Virtual Schools
The Arkansas Board of Education gave permission for the Arkansas Virtual Academy to open next fall as a charter school and removed a cap on the number of students who may attend, thus opening it to virtually every student in the state. [More-The Arkansas Democrat Gazette] (Oct 14)

Parental Involvement
Imagine checking on your child's performance at school with just a click of a button. In New Jersey, parents increasingly can do that as more schools go online with student information systems. [More-The Courier Post] (Oct 14)

Charter Schools
The Minnesota Department of Education approved the Lakes International Language Academy charter application and agreed to sponsor the new Forest Lake public elementary school. The decision paves the way for one of the state's first Spanish-immersion charter schools for elementary students and only the second school in the metro area to offer the International Baccalaureate Primary Years Program for its core curriculum. [More-The Forest Lake Times] (Oct 15)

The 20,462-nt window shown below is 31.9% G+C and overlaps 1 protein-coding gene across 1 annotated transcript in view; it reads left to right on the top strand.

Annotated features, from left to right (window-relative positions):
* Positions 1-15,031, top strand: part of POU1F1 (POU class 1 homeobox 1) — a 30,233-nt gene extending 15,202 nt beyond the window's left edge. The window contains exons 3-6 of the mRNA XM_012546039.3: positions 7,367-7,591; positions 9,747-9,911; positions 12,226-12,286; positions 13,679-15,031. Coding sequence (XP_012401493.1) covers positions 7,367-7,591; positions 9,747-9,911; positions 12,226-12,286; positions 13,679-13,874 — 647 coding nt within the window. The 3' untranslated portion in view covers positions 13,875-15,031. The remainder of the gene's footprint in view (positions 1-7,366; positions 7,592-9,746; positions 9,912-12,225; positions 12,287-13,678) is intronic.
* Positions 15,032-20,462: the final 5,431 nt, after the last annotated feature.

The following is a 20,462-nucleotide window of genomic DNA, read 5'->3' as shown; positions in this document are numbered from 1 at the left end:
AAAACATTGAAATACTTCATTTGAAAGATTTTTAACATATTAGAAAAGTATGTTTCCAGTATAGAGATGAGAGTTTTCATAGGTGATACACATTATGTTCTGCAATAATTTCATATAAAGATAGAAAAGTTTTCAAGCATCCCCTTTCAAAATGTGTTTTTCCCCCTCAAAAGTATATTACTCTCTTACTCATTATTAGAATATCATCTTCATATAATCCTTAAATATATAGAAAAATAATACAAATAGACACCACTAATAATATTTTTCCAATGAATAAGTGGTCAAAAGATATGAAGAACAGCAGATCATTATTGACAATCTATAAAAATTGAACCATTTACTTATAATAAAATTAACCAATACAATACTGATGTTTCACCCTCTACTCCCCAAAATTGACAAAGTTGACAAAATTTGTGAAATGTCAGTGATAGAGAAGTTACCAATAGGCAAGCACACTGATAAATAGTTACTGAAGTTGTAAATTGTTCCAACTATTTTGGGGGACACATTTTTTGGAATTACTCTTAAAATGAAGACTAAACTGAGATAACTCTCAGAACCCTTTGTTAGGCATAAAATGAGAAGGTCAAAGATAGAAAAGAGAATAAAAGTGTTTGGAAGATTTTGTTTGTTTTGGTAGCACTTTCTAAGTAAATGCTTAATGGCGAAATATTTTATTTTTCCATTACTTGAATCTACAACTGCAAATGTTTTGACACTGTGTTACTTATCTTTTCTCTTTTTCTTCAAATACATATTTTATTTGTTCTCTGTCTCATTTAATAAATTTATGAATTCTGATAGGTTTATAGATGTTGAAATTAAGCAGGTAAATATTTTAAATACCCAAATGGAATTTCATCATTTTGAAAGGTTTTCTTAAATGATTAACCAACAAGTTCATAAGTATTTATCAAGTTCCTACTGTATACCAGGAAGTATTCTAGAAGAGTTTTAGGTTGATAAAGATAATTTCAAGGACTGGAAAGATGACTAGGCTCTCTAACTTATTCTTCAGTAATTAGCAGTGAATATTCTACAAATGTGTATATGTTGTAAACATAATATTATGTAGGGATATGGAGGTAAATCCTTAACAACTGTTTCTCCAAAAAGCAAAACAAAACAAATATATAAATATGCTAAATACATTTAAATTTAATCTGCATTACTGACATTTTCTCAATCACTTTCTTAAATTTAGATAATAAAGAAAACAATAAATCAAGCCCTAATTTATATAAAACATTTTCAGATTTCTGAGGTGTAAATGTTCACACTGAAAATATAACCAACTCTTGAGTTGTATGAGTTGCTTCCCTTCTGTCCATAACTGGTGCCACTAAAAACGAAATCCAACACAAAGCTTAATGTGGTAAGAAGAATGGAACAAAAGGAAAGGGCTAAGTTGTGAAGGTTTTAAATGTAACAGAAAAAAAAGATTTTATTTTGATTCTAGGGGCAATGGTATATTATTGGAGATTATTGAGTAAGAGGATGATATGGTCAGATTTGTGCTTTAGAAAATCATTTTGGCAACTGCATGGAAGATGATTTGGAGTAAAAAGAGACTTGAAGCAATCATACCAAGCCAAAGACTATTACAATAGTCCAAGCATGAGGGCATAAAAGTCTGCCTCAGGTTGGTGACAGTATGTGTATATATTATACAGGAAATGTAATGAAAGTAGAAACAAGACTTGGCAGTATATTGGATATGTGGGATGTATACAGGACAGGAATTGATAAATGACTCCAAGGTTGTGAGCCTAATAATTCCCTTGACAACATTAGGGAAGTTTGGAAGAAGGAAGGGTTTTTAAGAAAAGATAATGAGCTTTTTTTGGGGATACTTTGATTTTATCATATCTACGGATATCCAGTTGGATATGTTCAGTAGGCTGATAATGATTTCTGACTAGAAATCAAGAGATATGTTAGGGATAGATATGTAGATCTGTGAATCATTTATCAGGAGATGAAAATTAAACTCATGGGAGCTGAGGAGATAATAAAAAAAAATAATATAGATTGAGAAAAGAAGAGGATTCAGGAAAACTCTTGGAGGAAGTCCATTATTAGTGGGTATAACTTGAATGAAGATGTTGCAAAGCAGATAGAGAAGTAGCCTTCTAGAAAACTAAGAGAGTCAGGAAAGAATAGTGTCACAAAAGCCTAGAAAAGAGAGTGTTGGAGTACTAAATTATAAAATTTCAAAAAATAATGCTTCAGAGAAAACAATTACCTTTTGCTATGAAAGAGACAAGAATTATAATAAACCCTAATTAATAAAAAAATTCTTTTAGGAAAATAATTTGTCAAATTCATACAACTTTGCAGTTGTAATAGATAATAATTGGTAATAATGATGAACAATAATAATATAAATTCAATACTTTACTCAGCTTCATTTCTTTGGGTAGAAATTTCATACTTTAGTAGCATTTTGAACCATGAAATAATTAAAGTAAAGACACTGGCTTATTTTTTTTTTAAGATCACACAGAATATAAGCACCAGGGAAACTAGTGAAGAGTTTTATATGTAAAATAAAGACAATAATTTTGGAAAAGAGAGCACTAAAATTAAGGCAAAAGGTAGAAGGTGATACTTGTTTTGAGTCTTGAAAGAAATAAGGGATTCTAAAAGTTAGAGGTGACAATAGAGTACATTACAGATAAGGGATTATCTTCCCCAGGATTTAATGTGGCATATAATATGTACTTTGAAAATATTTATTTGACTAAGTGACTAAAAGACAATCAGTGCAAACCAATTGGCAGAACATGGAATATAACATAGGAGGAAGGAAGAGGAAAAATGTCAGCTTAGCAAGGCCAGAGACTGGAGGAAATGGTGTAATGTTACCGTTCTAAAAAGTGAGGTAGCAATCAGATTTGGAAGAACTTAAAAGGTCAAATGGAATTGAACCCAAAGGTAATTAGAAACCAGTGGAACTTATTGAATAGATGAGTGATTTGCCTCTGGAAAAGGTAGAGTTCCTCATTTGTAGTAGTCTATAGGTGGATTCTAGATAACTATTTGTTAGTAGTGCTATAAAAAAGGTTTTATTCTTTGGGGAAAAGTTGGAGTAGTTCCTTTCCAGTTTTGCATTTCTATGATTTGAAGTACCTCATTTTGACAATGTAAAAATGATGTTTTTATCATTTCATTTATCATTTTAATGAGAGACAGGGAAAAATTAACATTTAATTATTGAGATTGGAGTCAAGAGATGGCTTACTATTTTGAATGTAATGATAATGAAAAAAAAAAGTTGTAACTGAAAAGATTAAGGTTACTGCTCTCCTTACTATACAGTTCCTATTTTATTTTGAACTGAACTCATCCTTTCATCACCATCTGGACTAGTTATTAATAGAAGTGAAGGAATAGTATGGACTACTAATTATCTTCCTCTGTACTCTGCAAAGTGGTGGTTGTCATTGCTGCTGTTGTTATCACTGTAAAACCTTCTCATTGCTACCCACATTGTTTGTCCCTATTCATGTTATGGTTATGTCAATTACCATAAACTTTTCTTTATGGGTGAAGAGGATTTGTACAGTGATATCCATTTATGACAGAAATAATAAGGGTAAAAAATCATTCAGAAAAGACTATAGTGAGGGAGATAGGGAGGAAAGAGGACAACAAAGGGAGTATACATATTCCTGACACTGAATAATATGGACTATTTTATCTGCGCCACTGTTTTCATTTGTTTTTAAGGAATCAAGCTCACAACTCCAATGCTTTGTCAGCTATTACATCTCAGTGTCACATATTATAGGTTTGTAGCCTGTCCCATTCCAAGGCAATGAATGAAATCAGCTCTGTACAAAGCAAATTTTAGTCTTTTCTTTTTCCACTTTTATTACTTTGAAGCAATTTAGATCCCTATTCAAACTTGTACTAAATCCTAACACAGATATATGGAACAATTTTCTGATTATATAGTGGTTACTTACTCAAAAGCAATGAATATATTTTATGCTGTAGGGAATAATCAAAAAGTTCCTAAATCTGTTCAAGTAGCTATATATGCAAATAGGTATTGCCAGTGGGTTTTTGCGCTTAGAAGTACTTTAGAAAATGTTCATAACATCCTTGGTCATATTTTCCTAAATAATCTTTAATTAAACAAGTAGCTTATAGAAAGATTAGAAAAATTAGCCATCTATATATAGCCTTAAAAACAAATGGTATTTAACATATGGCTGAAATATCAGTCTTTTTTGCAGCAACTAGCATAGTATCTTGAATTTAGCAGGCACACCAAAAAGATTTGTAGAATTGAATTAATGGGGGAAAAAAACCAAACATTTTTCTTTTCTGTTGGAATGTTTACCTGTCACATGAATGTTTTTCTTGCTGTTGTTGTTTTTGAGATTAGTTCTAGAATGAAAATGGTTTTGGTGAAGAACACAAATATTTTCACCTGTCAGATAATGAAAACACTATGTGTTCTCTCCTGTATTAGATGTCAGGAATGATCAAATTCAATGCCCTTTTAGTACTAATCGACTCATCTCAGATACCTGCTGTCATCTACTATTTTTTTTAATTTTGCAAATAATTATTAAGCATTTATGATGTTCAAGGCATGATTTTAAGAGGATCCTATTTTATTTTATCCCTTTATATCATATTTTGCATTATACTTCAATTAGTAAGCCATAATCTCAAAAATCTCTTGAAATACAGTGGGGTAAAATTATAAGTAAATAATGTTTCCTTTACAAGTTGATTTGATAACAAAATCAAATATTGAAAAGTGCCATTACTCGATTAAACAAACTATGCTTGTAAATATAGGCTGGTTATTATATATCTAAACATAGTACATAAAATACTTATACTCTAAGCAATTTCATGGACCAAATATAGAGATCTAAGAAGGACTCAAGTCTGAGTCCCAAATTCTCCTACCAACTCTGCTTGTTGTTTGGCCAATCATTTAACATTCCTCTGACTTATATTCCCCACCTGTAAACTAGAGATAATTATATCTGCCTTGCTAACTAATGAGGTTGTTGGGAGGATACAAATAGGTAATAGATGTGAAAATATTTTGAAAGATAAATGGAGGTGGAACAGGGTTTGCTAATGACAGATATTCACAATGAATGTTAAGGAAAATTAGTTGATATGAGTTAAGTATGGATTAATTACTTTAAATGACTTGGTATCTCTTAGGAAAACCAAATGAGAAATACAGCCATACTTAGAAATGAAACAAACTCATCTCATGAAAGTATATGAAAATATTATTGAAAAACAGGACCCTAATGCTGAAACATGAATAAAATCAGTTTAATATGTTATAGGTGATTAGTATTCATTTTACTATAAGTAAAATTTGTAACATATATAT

Legendary school reformer Ted Kolderie provides insight into the challenge of evaluating charter schools. [More-Education Week] (Oct 8)

A new breed of small, specialized schools-within-schools, called "multiplex schools" by some, are turning heads nationwide. [More-USA Today] (Oct 2)

KIPP Adelante Preparatory Academy, which operates in an office building in downtown San Diego, is another local franchise of the Knowledge Is Power Program (KIPP). Seven new KIPP schools opened this fall in California alone. [] (Oct 14)

Many urban charter schools in Massachusetts have made impressive gains on the Massachusetts Comprehensive Assessment System (MCAS) test and are outperforming their parent districts' regular schools.[More-The Boston Globe] (Oct 17)

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Last Modified: 04/26/2011